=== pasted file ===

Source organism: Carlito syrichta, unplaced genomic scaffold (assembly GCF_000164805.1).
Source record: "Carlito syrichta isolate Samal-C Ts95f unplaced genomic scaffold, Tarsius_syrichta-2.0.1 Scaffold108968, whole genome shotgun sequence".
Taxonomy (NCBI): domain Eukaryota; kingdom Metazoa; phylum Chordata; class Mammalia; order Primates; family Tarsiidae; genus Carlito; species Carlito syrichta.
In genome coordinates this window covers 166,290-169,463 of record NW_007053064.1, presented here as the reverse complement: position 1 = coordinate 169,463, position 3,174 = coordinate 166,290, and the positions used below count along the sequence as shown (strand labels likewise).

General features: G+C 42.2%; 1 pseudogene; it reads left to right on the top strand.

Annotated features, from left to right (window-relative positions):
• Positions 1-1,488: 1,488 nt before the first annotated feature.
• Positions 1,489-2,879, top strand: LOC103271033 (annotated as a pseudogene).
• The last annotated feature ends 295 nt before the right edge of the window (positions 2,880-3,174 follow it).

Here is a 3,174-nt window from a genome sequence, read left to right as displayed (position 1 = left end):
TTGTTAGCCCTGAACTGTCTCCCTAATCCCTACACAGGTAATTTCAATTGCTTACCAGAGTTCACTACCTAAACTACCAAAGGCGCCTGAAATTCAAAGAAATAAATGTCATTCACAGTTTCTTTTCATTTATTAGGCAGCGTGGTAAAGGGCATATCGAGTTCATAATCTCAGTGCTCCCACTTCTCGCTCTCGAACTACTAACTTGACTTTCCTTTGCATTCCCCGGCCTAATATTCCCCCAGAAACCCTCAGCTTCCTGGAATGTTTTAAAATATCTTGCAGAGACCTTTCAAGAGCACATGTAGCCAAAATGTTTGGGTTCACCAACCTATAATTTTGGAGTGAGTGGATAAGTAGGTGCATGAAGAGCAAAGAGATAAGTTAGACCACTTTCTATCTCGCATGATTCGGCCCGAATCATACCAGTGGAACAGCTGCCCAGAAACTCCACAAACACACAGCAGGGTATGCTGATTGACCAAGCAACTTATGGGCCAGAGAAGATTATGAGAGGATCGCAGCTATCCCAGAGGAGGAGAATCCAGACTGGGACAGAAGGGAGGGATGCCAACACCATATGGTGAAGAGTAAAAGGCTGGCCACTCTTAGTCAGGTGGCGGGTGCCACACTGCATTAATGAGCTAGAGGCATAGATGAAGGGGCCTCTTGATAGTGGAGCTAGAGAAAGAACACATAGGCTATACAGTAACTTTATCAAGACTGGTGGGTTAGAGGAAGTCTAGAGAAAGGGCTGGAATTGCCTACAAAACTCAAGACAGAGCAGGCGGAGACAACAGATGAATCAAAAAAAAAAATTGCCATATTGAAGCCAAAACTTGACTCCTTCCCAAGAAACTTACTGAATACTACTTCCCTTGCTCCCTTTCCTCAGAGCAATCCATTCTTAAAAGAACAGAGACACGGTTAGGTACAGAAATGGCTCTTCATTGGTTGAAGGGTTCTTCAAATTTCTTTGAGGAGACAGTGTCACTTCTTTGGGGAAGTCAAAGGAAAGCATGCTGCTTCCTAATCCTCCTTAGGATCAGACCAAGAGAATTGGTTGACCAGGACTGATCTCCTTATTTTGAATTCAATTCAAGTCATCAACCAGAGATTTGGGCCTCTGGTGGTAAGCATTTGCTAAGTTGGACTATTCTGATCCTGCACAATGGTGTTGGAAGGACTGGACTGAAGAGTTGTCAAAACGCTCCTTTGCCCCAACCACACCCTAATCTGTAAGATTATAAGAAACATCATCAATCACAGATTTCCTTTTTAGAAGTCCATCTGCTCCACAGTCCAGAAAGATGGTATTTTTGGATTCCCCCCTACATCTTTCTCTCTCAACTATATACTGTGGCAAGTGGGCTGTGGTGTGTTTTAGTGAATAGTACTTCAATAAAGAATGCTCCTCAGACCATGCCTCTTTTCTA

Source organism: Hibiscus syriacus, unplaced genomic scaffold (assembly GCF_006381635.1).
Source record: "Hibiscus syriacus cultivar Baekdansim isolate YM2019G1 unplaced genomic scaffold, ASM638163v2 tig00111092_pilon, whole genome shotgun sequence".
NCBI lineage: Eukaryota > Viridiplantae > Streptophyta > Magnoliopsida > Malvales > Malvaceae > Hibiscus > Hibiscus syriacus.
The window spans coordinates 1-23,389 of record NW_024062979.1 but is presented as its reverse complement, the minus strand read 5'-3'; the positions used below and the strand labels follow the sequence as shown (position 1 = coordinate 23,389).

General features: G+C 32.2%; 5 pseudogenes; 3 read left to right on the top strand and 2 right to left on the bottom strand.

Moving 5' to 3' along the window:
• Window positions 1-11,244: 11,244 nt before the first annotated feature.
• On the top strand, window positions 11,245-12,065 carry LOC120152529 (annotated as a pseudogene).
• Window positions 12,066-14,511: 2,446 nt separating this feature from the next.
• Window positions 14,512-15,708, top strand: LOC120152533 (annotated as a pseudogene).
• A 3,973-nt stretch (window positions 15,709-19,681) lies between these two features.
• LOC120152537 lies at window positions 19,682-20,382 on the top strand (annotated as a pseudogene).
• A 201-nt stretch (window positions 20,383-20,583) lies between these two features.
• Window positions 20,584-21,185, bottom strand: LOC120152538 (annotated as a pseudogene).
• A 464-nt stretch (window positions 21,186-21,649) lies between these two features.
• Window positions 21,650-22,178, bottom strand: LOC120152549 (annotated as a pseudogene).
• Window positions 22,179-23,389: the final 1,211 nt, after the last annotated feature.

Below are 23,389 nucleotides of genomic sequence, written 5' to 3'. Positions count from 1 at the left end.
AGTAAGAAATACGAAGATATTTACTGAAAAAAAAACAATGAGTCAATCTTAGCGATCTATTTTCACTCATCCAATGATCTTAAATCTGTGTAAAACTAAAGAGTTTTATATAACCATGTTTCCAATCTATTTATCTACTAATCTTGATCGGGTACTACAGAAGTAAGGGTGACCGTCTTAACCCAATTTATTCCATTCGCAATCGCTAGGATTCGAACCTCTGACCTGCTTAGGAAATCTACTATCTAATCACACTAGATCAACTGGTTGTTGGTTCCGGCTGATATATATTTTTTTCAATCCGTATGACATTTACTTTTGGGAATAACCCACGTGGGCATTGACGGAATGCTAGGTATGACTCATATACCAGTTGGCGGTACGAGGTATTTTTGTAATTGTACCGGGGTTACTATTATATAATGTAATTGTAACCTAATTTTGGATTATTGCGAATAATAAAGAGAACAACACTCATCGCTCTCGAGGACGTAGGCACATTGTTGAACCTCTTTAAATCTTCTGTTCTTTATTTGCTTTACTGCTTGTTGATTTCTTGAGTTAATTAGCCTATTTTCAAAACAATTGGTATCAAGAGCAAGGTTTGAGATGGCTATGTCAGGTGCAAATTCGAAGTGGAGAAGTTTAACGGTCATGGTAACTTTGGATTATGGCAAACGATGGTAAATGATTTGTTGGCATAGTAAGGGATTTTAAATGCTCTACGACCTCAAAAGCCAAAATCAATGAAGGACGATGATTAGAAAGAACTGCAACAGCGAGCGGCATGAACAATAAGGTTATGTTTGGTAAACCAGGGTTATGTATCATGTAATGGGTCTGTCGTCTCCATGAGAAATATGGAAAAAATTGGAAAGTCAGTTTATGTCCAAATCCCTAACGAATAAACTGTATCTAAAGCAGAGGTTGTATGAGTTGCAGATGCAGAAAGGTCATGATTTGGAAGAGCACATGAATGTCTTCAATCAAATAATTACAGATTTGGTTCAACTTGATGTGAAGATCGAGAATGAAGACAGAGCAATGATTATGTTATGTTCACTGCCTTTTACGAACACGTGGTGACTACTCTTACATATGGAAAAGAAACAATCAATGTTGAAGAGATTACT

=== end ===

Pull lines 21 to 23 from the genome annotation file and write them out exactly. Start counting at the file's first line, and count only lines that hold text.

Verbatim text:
• Window positions 14,512-15,708, top strand: LOC120152533 (annotated as a pseudogene).
• A 3,973-nt stretch (window positions 15,709-19,681) lies between these two features.
• LOC120152537 lies at window positions 19,682-20,382 on the top strand (annotated as a pseudogene).